Last updated on February 3rd, 2023 at 07:19 pm
Transitioning your child to a gluten and dairy-free diet
Below are my simple tips for easing into a gluten-free and dairy-free lifestyle. We all know that diet can have a significant impact on our health.
Many people are surprised to learn that what we eat can also affect how kids feel and behave, too!
Whether you’re transitioning your child or yourself to a gluten-free and dairy-free diet, this blog post will help get you started.
First things first: it’s important to find out if your child has food allergies or intolerances before making any sweeping changes in their diet.
You may want to consult with your doctor for more information about the potential benefits of eliminating certain foods from the family menu plan.
Once you’ve done some research, here are some simple tips for easing into a gluten-free and dairy-free lifestyle:
#1 Transition slowly!
When you are transitioning your child to a gluten and dairy-free diet, it is important that you transition slowly. I know you might want to do it all at once but remember that this can be hard on your child to give up everything they enjoy all at once. Try transitioning very slowly by first taking away one of the items from their diet either gluten or dairy- not both in order for them to adjust without experiencing too much stress during the process!
#2 Educate yourself – Know what ingredients are safe
Educate yourself and understand what ingredients are safe for your child to consume. The transition from gluten and dairy-based diet is difficult enough, but if you know which foods contain dairy or gluten as well, then transitioning isn’t nearly the challenge! Make sure you’re educating yourself before starting this type of lifestyle change so that both you and your child can get all they need without worrying about whether food will make them sick later on down the road.
#3 Get comfortable cooking
Get comfortable cooking. Whenever you switch to a special diet, one of the most challenging parts is finding out what your child’s favorite foods are and how they can be modified to fit their dietary requirements. As someone who has been in this situation before, I know that it may seem intimidating at first but with patience and practice, there will come a point where you’re able to make all sorts of tasty dishes without even thinking about it!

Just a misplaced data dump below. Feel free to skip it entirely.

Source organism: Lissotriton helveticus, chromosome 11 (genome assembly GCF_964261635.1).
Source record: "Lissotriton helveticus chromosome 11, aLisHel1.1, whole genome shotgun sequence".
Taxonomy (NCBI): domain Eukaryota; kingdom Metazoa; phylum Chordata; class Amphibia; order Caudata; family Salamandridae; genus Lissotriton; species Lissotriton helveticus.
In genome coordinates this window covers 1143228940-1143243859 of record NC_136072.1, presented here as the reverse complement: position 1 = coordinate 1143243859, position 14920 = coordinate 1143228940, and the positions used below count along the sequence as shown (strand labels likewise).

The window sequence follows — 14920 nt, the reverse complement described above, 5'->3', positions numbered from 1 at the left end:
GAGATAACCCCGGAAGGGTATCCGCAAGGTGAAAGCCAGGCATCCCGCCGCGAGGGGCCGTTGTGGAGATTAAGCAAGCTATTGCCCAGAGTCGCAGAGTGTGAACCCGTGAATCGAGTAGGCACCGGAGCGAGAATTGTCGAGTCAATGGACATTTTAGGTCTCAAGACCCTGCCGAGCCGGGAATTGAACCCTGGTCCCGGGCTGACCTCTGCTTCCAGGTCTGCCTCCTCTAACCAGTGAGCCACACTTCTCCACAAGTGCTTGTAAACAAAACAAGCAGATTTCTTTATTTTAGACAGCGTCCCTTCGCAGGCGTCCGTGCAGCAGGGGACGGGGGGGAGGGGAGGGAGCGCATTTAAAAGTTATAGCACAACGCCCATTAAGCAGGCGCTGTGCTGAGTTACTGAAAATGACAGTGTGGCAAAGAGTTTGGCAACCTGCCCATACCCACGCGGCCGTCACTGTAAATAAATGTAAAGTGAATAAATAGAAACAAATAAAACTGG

Educate others that interact with your child.
Educating others of your child’s special dietary requirements is so important because it prevents anyone from offering them foods that contain gluten or dairy, which can potentially make your child sick. I like to start by educating immediate family members and childcare providers; once my son got a little older this became easier because he was more comfortable speaking up about what he could eat.
#4 Accept the fact that you might have a setback
I remember the day I transitioned to a gluten and dairy-free diet for my son. It was both frightening as well as challenging, but it has been one of the best changes that I have made in regards to his health. At first, there were so many setbacks because no matter how hard you try – setbacks will happen-you are not always 100% sure what is or isn’t safe when eating out or grocery shopping. With time this will become easier for you. Don’t beat yourself up about it, learn and move on.
I hope you found these simple tips for easing into a gluten-free and dairy-free lifestyle valuable.
With so many parents making the switch to a gluten-free and dairy-free diet, I wanted to provide some helpful resources for those looking to make this transition with their kids. The Nutritional Spectrum School Lunch Guide provides 30 days of gluten and dairy-free lunch menu that are not only tasty but also nutritious! We hope you find it useful as you explore your child’s dietary restrictions.
You may check out this post on “how to put your autistic child on a gluten-free diet?”
If you are parents who need more support in helping your child, I highly recommend that you join The Nutritional Approach Program today which I created to help parents with kids on the autism spectrum gain a better quality of life.